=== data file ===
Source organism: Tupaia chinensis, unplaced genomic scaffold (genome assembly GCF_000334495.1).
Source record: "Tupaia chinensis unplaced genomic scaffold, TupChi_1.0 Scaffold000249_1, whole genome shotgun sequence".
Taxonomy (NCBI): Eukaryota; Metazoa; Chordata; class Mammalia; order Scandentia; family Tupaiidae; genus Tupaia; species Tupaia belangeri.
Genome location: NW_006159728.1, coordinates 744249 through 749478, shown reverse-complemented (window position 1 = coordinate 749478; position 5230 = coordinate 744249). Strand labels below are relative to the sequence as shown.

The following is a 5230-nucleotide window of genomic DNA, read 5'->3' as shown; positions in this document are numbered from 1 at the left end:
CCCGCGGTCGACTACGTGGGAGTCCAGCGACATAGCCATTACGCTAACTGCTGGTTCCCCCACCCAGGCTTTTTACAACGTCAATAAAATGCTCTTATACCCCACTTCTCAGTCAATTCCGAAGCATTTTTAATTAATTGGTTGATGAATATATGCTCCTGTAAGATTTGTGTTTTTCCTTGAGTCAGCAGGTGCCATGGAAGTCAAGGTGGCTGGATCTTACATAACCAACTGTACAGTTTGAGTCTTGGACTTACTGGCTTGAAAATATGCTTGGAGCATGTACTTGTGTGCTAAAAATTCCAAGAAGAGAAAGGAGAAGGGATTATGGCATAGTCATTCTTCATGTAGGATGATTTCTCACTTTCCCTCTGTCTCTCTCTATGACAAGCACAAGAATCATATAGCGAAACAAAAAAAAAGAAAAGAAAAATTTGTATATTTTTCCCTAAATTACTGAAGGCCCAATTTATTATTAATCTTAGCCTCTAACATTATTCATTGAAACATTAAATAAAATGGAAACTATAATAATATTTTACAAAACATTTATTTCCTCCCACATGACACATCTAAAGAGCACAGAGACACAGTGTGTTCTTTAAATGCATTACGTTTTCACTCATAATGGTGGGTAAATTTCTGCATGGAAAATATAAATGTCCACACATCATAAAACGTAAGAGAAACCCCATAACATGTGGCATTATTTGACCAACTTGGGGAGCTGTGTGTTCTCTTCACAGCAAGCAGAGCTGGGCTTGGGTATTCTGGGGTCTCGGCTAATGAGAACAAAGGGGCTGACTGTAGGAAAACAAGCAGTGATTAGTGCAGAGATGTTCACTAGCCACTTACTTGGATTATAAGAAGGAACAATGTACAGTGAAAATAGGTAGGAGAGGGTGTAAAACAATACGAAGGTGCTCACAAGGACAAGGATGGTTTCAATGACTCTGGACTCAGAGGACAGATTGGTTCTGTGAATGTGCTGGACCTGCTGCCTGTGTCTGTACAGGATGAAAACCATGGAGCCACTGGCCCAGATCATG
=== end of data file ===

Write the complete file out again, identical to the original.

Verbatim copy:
Source organism: Tupaia chinensis, unplaced genomic scaffold (genome assembly GCF_000334495.1).
Source record: "Tupaia chinensis unplaced genomic scaffold, TupChi_1.0 Scaffold000249_1, whole genome shotgun sequence".
Taxonomy (NCBI): Eukaryota; Metazoa; Chordata; class Mammalia; order Scandentia; family Tupaiidae; genus Tupaia; species Tupaia belangeri.
Genome location: NW_006159728.1, coordinates 744249 through 749478, shown reverse-complemented (window position 1 = coordinate 749478; position 5230 = coordinate 744249). Strand labels below are relative to the sequence as shown.

The following is a 5230-nucleotide window of genomic DNA, read 5'->3' as shown; positions in this document are numbered from 1 at the left end:
CCCGCGGTCGACTACGTGGGAGTCCAGCGACATAGCCATTACGCTAACTGCTGGTTCCCCCACCCAGGCTTTTTACAACGTCAATAAAATGCTCTTATACCCCACTTCTCAGTCAATTCCGAAGCATTTTTAATTAATTGGTTGATGAATATATGCTCCTGTAAGATTTGTGTTTTTCCTTGAGTCAGCAGGTGCCATGGAAGTCAAGGTGGCTGGATCTTACATAACCAACTGTACAGTTTGAGTCTTGGACTTACTGGCTTGAAAATATGCTTGGAGCATGTACTTGTGTGCTAAAAATTCCAAGAAGAGAAAGGAGAAGGGATTATGGCATAGTCATTCTTCATGTAGGATGATTTCTCACTTTCCCTCTGTCTCTCTCTATGACAAGCACAAGAATCATATAGCGAAACAAAAAAAAAGAAAAGAAAAATTTGTATATTTTTCCCTAAATTACTGAAGGCCCAATTTATTATTAATCTTAGCCTCTAACATTATTCATTGAAACATTAAATAAAATGGAAACTATAATAATATTTTACAAAACATTTATTTCCTCCCACATGACACATCTAAAGAGCACAGAGACACAGTGTGTTCTTTAAATGCATTACGTTTTCACTCATAATGGTGGGTAAATTTCTGCATGGAAAATATAAATGTCCACACATCATAAAACGTAAGAGAAACCCCATAACATGTGGCATTATTTGACCAACTTGGGGAGCTGTGTGTTCTCTTCACAGCAAGCAGAGCTGGGCTTGGGTATTCTGGGGTCTCGGCTAATGAGAACAAAGGGGCTGACTGTAGGAAAACAAGCAGTGATTAGTGCAGAGATGTTCACTAGCCACTTACTTGGATTATAAGAAGGAACAATGTACAGTGAAAATAGGTAGGAGAGGGTGTAAAACAATACGAAGGTGCTCACAAGGACAAGGATGGTTTCAATGACTCTGGACTCAGAGGACAGATTGGTTCTGTGAATGTGCTGGACCTGCTGCCTGTGTCTGTACAGGATGAAAACCATGGAGCCACTGGCCCAGATCATG